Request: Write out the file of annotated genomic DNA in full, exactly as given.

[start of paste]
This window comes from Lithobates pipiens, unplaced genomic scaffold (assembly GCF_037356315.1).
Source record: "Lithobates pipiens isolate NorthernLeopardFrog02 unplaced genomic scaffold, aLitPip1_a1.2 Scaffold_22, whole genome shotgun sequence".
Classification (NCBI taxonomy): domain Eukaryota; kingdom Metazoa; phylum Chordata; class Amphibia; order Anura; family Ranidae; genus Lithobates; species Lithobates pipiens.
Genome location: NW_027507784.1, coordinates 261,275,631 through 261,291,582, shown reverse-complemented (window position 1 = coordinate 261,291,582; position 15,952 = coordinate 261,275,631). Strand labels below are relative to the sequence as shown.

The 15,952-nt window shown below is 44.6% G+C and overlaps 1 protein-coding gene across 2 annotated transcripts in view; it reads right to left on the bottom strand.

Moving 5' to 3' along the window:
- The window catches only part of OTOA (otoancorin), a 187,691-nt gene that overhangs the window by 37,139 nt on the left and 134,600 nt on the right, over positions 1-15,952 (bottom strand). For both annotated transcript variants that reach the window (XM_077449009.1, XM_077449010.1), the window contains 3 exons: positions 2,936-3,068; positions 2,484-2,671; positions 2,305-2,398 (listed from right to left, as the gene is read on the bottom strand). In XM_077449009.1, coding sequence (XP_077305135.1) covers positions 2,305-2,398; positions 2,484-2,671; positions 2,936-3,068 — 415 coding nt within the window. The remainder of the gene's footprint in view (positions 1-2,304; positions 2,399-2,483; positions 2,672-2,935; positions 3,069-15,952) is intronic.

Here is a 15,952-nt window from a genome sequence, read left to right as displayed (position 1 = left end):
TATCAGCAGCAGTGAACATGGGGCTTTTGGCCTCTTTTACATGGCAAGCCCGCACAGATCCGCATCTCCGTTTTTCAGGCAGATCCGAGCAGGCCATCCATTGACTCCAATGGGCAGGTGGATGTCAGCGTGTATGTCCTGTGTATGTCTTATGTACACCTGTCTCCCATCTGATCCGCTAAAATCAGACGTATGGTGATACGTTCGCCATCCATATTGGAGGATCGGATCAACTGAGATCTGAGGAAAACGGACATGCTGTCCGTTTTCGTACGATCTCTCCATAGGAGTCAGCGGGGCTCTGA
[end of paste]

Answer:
This window comes from Lithobates pipiens, unplaced genomic scaffold (assembly GCF_037356315.1).
Source record: "Lithobates pipiens isolate NorthernLeopardFrog02 unplaced genomic scaffold, aLitPip1_a1.2 Scaffold_22, whole genome shotgun sequence".
Classification (NCBI taxonomy): domain Eukaryota; kingdom Metazoa; phylum Chordata; class Amphibia; order Anura; family Ranidae; genus Lithobates; species Lithobates pipiens.
Genome location: NW_027507784.1, coordinates 261,275,631 through 261,291,582, shown reverse-complemented (window position 1 = coordinate 261,291,582; position 15,952 = coordinate 261,275,631). Strand labels below are relative to the sequence as shown.

The 15,952-nt window shown below is 44.6% G+C and overlaps 1 protein-coding gene across 2 annotated transcripts in view; it reads right to left on the bottom strand.

Moving 5' to 3' along the window:
- The window catches only part of OTOA (otoancorin), a 187,691-nt gene that overhangs the window by 37,139 nt on the left and 134,600 nt on the right, over positions 1-15,952 (bottom strand). For both annotated transcript variants that reach the window (XM_077449009.1, XM_077449010.1), the window contains 3 exons: positions 2,936-3,068; positions 2,484-2,671; positions 2,305-2,398 (listed from right to left, as the gene is read on the bottom strand). In XM_077449009.1, coding sequence (XP_077305135.1) covers positions 2,305-2,398; positions 2,484-2,671; positions 2,936-3,068 — 415 coding nt within the window. The remainder of the gene's footprint in view (positions 1-2,304; positions 2,399-2,483; positions 2,672-2,935; positions 3,069-15,952) is intronic.

Here is a 15,952-nt window from a genome sequence, read left to right as displayed (position 1 = left end):
TATCAGCAGCAGTGAACATGGGGCTTTTGGCCTCTTTTACATGGCAAGCCCGCACAGATCCGCATCTCCGTTTTTCAGGCAGATCCGAGCAGGCCATCCATTGACTCCAATGGGCAGGTGGATGTCAGCGTGTATGTCCTGTGTATGTCTTATGTACACCTGTCTCCCATCTGATCCGCTAAAATCAGACGTATGGTGATACGTTCGCCATCCATATTGGAGGATCGGATCAACTGAGATCTGAGGAAAACGGACATGCTGTCCGTTTTCGTACGATCTCTCCATAGGAGTCAGCGGGGCTCTGA